Parents and students in urban India have perhaps the greatest array of school choice in the world. Nearly half of all students in the major Indian cities like Bangalore, Delhi and Mumbai attend private for-pay schools in preparation for college and careers.
By contrast, average American students have almost no choice of their schools. Out of 100,000 schools in the U.S. less than 3% are non-government schools. The local public school and one or two private schools generally are the extent of "School Choice" for middle class families. For the poor - there is no choice, even if they are frugal and want to put education above other expenses.
The expansive school opportunities Indian's enjoy comes from a free-market system of education in India. The Government knows its schools are generally horrendous and so they permit private schools (profit and not-for-profit) to open and attract students and flourish or fail in the open market.
Getting into these private schools is a challenge - acceptance, for the most part, is based on academic merit. The reason: schools attract students and set tuition based upon the academic performance of their students. Scores on National Exams are published for the public and so parents can more easily assess which schools deliver the education top colleges desire.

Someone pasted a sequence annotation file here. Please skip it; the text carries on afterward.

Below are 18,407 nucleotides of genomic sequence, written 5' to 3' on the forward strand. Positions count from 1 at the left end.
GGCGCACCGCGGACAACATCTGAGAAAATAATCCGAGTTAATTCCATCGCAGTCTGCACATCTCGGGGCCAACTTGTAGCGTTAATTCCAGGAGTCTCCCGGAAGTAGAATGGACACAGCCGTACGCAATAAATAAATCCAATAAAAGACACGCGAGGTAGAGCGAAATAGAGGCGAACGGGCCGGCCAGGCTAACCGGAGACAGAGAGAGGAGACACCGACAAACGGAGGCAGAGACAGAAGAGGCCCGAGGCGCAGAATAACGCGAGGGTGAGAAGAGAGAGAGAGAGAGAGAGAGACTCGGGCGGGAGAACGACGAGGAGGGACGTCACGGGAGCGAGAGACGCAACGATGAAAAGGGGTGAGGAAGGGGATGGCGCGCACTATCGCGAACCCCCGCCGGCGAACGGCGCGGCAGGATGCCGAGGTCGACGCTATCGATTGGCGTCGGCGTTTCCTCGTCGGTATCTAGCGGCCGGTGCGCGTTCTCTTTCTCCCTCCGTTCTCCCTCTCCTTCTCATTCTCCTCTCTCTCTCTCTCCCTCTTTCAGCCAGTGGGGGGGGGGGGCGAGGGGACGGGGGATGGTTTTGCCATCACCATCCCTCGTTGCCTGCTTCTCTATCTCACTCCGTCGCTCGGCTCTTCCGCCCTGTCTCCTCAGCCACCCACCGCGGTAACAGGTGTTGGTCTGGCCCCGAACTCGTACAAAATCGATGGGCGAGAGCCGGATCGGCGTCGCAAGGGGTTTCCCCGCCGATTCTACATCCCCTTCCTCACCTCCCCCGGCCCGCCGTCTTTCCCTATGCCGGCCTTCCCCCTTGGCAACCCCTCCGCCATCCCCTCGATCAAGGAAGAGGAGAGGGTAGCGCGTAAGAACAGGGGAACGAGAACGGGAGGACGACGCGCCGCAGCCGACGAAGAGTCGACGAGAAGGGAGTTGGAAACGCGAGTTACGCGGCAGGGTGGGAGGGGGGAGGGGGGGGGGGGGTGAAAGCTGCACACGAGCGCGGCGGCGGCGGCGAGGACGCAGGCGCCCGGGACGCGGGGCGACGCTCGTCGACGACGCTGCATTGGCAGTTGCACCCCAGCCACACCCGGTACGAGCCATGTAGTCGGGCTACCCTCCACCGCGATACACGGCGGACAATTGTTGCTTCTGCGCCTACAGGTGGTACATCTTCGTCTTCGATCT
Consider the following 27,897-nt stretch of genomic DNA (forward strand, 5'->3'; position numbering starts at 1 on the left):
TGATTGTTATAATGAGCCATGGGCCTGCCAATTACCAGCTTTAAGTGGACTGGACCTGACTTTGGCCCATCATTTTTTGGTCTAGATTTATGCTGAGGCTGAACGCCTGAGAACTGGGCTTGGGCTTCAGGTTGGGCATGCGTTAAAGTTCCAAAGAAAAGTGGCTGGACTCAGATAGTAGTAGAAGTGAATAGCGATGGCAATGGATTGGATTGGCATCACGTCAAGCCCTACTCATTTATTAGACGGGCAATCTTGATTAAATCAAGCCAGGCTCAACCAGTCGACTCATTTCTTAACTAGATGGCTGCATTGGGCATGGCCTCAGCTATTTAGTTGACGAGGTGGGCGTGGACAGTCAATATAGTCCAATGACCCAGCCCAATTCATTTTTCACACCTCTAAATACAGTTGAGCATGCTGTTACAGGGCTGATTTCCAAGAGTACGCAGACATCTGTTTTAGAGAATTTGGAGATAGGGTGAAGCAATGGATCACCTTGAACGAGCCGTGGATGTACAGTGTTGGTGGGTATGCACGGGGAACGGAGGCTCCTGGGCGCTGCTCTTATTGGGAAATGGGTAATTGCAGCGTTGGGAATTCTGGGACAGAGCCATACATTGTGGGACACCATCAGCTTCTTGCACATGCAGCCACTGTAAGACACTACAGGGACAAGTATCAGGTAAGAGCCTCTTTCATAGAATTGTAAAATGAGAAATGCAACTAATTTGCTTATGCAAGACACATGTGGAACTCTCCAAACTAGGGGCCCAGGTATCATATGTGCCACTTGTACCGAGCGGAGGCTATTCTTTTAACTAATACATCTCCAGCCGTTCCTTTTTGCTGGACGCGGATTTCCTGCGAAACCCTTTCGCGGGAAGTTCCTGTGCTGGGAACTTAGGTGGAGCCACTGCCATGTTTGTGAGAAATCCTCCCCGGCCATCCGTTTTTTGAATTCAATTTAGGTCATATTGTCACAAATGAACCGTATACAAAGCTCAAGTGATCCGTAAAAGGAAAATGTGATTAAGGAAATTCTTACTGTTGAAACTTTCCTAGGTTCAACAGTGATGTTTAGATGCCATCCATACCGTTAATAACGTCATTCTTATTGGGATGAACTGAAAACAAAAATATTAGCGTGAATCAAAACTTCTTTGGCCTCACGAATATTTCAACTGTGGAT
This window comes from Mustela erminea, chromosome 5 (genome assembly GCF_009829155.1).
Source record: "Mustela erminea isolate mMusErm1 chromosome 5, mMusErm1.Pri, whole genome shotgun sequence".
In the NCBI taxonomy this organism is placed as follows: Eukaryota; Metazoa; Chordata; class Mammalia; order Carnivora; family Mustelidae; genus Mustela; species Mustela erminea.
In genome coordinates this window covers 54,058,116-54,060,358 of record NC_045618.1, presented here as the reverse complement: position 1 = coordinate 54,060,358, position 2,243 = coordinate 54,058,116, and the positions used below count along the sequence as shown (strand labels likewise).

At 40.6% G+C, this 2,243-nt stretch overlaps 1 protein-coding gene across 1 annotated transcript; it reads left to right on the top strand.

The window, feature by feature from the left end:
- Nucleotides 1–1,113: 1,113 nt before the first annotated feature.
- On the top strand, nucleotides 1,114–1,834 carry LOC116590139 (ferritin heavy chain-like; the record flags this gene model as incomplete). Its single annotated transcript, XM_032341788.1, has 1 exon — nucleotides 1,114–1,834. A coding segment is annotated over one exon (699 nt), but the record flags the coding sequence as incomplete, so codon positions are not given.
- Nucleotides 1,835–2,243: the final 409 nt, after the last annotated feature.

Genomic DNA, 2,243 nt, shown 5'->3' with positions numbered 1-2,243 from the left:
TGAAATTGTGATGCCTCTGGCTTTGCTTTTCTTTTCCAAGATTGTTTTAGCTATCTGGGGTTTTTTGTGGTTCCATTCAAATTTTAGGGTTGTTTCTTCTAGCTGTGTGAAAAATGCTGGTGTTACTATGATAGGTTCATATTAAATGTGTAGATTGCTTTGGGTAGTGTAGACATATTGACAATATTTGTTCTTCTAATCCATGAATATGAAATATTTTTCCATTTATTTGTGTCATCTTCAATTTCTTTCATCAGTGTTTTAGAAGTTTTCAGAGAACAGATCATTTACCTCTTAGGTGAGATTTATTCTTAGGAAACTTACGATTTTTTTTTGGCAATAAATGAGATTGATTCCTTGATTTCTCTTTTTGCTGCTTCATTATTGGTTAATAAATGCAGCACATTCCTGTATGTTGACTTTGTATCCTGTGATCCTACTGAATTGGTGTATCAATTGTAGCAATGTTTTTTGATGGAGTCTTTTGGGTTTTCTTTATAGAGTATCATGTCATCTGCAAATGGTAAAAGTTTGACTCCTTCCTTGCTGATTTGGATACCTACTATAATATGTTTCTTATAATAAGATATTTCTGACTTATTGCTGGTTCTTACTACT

In most Indian middle class families, education is the second largest budget item after housing. Sacrifice, effort and choice add up to tens of millions of Indian children getting a world class education.
To compete, Americans need these same attributes - and we must add our own cultural advantages for a competitive edge. But with a unionized, mediocre, monopoly school system U.S. children already start life behind their global peers. And in the 21st Century we'll see very few "come from behind" victories.
Learn more about the Indian education system from Associated Press reporter Ravi Nessman HERE